Friends sometimes call me a pedant. They're probably right. I try to be accurate with my facts, and am constantly amazed at mistakes in newspapers. The New Zealand Herald has a Corrections and Clarifications column. Compulsive reading for pedants, it itemises some of the daily errors. Maybe the problem is I'm getting older while the reporters appear to get younger. These days there seems to be a huge knowledge deficiency amongst many journalists. Last year I had a ring from a young reporter wanting some background for a story. I explained what the law had been under Robert Muldoon, and why it had been changed. There was a pause, then she asked me "Who was Muldoon?" I gasped, then gave a brief history lesson. Ten days ago I was rung by a reporter preparing an article on the Marae Digi Poll showing the Maori Party ahead in most Maori electorates. It indicated, she suggested, that Labour's life-long grip on the Maori seats was in danger. It was a revelation to her to be told that as recently as 1996 all the Maori seats had departed Labour, albeit for one election only. "Gee, thanks for that," she replied. Oh deary me.
The second example of reportorial ignorance is less excusable than the first. I can't imagine how any editor could have someone reporting on Maori politics who knew so little. The ignorance about Muldoon is more easily explained. People over 40 will recall him casting a long shadow over this country. They might remember 14 July 1984 when the largest turnout of voters ever seen battled to polling booths in teeming rain to defeat him. However, today's political reporters will probably only recollect Muldoon as a declining irritant on the body politic. A few will recall his funeral in 1992. There hasn't been a great deal written about him lately.
What this seems to indicate is that training for cub reporters needs to concentrate more on recent history so that they can understand the background to the news they cover. This is essential if we are going to have to endure the trend towards editorialising in the reporting of what is meant to be news. During my historical research I have read papers from every year of the twentieth century. Political reporters used to be somewhat older than today's equivalent. They'd seen it before and were less judgemental. They actually reported what happened. The reader decided. Recently reporters seem to be both younger and more opinionated.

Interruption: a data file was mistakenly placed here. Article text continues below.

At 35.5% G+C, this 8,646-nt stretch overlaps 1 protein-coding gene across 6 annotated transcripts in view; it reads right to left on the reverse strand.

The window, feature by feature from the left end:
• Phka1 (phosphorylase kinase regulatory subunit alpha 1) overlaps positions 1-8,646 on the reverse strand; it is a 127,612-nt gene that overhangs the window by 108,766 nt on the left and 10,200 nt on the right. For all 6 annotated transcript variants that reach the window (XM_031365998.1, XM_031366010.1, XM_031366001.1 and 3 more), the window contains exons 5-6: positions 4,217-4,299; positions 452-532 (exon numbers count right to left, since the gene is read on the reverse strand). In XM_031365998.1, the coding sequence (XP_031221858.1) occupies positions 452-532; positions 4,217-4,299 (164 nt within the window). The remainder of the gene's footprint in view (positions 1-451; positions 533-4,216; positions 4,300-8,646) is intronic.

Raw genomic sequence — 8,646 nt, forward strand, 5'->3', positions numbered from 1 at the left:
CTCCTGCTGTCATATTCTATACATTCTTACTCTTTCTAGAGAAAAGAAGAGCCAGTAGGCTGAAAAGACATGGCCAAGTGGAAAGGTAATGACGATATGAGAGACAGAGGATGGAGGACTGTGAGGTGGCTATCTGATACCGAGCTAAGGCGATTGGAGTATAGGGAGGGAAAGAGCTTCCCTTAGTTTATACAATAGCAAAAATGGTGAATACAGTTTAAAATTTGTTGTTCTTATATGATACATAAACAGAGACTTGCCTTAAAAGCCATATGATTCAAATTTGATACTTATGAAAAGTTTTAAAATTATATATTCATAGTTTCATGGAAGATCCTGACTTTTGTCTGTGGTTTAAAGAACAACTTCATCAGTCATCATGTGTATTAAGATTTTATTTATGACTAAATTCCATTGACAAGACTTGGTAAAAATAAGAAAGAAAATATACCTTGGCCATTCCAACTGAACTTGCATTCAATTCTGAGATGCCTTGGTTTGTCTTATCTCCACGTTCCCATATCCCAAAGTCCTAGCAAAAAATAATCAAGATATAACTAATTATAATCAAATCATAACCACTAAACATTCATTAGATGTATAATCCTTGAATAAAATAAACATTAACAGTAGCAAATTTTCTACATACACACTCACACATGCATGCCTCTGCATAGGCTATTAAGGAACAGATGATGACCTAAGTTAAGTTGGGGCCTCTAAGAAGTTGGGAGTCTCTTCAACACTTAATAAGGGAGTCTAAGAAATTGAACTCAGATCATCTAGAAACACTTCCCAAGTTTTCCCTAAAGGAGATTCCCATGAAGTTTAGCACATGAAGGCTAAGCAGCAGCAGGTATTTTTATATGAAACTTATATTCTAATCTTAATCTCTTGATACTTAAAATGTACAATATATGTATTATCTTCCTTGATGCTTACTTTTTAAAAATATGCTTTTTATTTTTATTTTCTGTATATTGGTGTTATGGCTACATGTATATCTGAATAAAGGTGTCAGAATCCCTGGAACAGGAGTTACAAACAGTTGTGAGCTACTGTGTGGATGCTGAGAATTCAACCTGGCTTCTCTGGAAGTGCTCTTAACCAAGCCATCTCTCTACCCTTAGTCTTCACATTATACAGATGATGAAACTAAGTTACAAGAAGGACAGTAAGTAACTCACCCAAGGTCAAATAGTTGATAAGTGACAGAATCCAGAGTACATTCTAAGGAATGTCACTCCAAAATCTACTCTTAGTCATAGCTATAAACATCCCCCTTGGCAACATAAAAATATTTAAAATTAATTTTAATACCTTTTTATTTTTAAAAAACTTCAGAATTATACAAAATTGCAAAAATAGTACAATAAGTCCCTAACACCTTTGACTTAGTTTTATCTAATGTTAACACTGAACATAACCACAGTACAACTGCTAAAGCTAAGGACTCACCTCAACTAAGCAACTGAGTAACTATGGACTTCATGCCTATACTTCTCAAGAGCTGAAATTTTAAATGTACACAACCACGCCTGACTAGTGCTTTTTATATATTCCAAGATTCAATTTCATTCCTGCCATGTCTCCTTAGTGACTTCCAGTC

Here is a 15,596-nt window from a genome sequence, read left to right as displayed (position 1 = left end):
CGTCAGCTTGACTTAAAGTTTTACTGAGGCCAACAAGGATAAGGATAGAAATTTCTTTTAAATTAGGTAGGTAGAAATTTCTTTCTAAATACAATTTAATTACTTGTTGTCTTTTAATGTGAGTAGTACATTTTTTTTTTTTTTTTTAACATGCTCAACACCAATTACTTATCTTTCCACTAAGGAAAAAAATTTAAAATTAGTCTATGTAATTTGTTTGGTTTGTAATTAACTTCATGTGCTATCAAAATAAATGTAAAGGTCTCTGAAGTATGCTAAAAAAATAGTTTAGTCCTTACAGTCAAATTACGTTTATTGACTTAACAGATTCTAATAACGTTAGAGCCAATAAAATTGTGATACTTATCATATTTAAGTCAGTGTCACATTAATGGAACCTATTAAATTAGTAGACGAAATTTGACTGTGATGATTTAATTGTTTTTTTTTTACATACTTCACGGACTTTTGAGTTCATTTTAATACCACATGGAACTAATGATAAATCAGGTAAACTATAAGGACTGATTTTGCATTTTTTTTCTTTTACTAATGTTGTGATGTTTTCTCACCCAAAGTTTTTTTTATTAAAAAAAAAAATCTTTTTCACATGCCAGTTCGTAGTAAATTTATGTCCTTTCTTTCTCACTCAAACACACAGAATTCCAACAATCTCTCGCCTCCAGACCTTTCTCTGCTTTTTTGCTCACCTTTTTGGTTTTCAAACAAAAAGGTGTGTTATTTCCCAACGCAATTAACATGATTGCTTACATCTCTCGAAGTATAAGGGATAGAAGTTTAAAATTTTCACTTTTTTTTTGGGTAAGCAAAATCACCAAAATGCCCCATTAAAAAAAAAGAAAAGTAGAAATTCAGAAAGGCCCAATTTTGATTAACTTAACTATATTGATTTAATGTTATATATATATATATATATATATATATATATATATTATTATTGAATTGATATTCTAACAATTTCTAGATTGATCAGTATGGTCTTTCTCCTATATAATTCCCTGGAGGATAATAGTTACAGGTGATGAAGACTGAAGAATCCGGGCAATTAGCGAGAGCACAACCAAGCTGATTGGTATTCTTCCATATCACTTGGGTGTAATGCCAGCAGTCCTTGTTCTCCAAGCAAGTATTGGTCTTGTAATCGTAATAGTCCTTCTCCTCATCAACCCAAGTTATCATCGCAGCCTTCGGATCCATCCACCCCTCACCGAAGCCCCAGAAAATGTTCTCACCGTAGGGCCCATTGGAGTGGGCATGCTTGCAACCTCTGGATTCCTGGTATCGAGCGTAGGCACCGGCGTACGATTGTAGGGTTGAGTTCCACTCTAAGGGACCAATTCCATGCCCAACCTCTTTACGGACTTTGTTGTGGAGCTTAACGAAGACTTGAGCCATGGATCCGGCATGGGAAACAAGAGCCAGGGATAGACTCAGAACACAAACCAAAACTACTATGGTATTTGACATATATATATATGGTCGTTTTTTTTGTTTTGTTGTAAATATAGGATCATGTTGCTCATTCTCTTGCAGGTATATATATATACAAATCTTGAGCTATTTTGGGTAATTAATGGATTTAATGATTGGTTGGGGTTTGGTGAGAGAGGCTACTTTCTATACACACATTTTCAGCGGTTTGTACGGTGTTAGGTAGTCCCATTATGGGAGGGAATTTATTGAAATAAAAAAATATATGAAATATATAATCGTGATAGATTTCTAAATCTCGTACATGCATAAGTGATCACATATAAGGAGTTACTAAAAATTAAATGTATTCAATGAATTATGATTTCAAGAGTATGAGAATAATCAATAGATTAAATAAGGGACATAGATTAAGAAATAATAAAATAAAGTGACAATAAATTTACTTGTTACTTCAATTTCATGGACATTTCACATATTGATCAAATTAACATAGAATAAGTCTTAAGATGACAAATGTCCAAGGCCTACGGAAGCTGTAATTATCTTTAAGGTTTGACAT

Most worrying is the occasional piece of news creation. For example the woeful way in which the Sunday Star Times was led astray last November over claims about the SIS spying on Maori. Following Mr Justice Neazor's inquiry, Cate Brett, the editor of the paper, made a very gracious apology for misleading readers. However, as Jim Tully of Canterbury University's school of journalism noted, there were bits missing from the apology. The paper clearly went to print with a story that hadn't been properly checked. Having read Justice Neazor's lengthy finding, I think the problem went deeper. What seems to have occurred is that Anthony Hubbard, a Sunday Star-Times journalist with a propensity for plot theories, contacted Nicky Hager whose life has been devoted to them. Together they appear to have set off on a frolic, interviewing sources that no serious journalist would touch with a barge pole, hoping to substantiate their theories. Hubbard travelled to Hong Kong, Beijing and Shenzhen in search of a straw man. Surely the editor should have realised that no reliable confirmation was likely? Justice Neazor's account of dealing with that so-called informant is laugh-out-loud stuff.
Ignorance can be rectified if there is a will to inquire. But crusades to prove something will always damage a paper's reputation. In a memorable dressing- down by an Auckland editor of a young journalist who was trying to stir up the Bastion Point protest in 1977, the reporter was told that his job was to report the news, not to create it. Justice Neazor's report is a wake-up call for all editors and journalists. Along with the media's rights come huge responsibilities. Accuracy matters. I suggest it should be the number one requirement of journalists. Reporting, rather than editorialising, is number two. If this necessitates upgrading journalism courses in the public interest, then so be it. A bit more pedantry might lift the media's credibility.